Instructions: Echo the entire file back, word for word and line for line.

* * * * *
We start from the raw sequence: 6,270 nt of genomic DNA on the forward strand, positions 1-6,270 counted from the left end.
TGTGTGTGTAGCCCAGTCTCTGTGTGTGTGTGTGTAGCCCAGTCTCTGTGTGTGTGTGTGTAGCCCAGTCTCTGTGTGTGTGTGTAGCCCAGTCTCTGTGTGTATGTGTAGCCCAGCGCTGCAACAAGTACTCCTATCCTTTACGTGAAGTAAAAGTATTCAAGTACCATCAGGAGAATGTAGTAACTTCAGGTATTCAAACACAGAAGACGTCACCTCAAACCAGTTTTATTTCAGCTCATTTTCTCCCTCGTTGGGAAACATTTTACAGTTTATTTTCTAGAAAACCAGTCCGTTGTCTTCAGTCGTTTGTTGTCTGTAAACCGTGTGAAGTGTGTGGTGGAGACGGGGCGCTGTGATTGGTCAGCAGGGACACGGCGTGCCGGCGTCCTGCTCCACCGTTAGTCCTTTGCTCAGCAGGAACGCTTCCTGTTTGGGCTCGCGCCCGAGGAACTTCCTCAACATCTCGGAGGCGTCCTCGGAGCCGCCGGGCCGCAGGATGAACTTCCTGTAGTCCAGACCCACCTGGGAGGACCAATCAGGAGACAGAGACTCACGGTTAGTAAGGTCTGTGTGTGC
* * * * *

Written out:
We start from the raw sequence: 6,270 nt of genomic DNA on the forward strand, positions 1-6,270 counted from the left end.
TGTGTGTGTAGCCCAGTCTCTGTGTGTGTGTGTGTAGCCCAGTCTCTGTGTGTGTGTGTGTAGCCCAGTCTCTGTGTGTGTGTGTAGCCCAGTCTCTGTGTGTATGTGTAGCCCAGCGCTGCAACAAGTACTCCTATCCTTTACGTGAAGTAAAAGTATTCAAGTACCATCAGGAGAATGTAGTAACTTCAGGTATTCAAACACAGAAGACGTCACCTCAAACCAGTTTTATTTCAGCTCATTTTCTCCCTCGTTGGGAAACATTTTACAGTTTATTTTCTAGAAAACCAGTCCGTTGTCTTCAGTCGTTTGTTGTCTGTAAACCGTGTGAAGTGTGTGGTGGAGACGGGGCGCTGTGATTGGTCAGCAGGGACACGGCGTGCCGGCGTCCTGCTCCACCGTTAGTCCTTTGCTCAGCAGGAACGCTTCCTGTTTGGGCTCGCGCCCGAGGAACTTCCTCAACATCTCGGAGGCGTCCTCGGAGCCGCCGGGCCGCAGGATGAACTTCCTGTAGTCCAGACCCACCTGGGAGGACCAATCAGGAGACAGAGACTCACGGTTAGTAAGGTCTGTGTGTGC